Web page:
Villagers fight lord’s green belt housing plan

Ken Shade says the community council will oppose plans for the site. Picture: Neil Hanna
Ken Shade says the community council will oppose plans for the site. Picture: Neil Hanna
9
Have your say

One of Scotland’s wealthiest aristocrats is facing stiff opposition over his bid to build dozens of homes on green belt land.

Plans submitted by Lord Dalmeny for up to 45 houses at Harlaw Gait, Balerno, have angered neighbours, who are ready to fight the proposals.

Balerno Community Council has pledged to lodge an objection if planning permission is sought for the development.

The plans will feature two to five-bedroom detached properties, including affordable housing.

Two public exhibitions have already been held to display the plans, and a consultation period will close on October 3.

Community council planning chief Ken Shade, who lives a mile from the proposed development, said neighbours had a strong track record of thwarting house building on the area’s green belt. He said: “Balerno Community Council has a policy of opposing ­housing developments on the green belt or parkland.

“There are a number of planning applications for the area around Balerno, amounting to as many as 2000 houses.

“This is only part of the bigger picture, and we have lodged objections against all of these applications.

“Because it is in the green belt, the community ­council will strongly object to this proposal.

“The green belt is a big thing for a lot of people in and around Balerno. They feel Balerno is protected because it has its own green belt that completely surrounds the village. We want to maintain that.”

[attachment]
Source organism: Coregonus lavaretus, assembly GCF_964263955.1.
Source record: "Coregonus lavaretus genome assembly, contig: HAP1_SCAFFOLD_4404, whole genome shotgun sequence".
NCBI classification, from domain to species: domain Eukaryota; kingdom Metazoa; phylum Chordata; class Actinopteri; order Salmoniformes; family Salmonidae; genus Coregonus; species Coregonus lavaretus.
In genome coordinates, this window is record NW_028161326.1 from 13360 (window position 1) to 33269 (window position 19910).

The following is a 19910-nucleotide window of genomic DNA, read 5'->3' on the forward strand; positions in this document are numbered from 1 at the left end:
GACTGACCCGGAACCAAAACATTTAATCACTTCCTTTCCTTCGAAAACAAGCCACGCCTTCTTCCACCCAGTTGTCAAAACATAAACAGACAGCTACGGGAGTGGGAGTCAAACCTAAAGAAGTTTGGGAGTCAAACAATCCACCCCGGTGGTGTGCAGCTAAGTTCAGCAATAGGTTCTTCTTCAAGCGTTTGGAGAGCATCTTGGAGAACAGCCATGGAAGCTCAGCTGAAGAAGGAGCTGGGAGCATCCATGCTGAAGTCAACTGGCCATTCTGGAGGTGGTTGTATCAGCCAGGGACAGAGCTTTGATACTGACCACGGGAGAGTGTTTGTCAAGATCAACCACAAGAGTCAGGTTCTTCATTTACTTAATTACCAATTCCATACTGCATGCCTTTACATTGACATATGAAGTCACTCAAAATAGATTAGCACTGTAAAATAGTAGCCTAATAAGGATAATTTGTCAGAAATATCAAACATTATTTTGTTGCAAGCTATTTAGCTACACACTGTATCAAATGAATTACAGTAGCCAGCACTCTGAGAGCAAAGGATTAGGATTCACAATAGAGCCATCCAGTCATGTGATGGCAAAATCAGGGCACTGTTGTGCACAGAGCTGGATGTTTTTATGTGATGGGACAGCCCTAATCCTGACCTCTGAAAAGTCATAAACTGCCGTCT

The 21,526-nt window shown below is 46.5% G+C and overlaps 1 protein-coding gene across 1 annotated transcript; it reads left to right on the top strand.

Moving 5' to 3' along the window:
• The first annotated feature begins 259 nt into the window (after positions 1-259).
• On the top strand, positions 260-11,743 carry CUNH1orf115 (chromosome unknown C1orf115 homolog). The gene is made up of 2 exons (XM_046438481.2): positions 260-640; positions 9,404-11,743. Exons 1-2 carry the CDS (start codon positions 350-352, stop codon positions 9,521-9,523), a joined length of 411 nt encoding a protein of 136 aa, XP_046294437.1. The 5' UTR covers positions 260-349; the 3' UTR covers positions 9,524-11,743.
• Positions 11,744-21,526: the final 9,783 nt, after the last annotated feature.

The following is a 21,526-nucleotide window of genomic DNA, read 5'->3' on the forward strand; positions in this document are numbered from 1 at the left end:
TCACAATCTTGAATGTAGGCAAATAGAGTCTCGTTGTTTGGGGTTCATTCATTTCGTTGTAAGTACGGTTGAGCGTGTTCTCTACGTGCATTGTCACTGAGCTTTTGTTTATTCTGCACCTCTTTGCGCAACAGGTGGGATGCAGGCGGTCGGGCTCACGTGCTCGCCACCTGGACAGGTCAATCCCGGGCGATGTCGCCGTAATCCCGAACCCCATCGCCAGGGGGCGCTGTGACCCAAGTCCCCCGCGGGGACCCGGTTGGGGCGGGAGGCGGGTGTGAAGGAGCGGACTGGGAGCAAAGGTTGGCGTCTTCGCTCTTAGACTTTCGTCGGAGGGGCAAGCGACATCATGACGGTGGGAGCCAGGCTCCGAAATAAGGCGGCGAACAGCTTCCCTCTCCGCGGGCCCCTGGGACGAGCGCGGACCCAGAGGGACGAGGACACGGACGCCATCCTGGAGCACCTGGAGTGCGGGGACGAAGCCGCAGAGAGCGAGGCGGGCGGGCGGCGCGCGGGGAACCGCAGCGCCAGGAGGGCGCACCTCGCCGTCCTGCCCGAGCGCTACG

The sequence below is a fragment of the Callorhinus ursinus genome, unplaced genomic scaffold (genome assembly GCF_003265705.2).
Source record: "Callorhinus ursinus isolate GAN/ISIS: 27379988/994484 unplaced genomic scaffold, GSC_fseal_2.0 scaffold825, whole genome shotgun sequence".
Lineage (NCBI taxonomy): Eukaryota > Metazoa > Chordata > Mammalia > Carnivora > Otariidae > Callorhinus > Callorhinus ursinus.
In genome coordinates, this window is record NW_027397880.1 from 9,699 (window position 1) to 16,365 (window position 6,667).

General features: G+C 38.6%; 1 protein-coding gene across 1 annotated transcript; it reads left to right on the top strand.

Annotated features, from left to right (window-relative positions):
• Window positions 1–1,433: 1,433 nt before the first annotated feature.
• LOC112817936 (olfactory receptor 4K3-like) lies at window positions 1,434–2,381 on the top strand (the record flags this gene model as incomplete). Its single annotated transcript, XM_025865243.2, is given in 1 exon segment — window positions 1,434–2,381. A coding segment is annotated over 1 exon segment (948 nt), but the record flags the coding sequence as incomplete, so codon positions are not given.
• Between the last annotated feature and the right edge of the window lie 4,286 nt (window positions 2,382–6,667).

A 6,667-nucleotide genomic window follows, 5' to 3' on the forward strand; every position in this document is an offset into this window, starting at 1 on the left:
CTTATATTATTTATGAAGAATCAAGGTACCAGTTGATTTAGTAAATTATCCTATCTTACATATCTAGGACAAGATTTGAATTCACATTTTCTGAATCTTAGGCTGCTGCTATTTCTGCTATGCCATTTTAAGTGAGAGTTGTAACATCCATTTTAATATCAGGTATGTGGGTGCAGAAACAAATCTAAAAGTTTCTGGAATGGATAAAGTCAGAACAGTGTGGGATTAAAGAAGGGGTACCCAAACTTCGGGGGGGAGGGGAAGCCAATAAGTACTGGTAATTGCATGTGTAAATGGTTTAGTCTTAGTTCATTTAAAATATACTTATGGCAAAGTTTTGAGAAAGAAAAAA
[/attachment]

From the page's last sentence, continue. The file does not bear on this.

Harry Dalmeny is a wealthy and well-connected member of the aristocracy, and a major donor to the Conservative Party. Educated at Eton and ­Cambridge, he became a director of auction house Sotheby’s in 2000 and currently serves as the company’s deputy chairman for the UK.

As heir to the Earldom of Rosebery, Lord Dalmeny is set to inherit oa vast swathe of south-east Scotland from his father, the 7th Earl of Rosebery.

As well as the Dalmeny Estate, the family’s land includes farms around Livingston and Linlithgow, and the Malleny Estate which runs into the Pentland Hills.

The estate’s business interests include forestry, farming, grouse moors, holiday cottages, property and renewable energy.

John Wright, planning and development associate at real estate firm Strutt & Parker, which is acting as planning agents for Lord Dalmeny, encouraged residents to take part in the consultation.

He said: “We were delighted to share these proposals with the community at two exhibition events on September 17 and 20.

“We very much hope that those who were unable to attend can find the exhibition material and questionnaire on our website.”

No-one from the Dalmeny Estate was available for comment.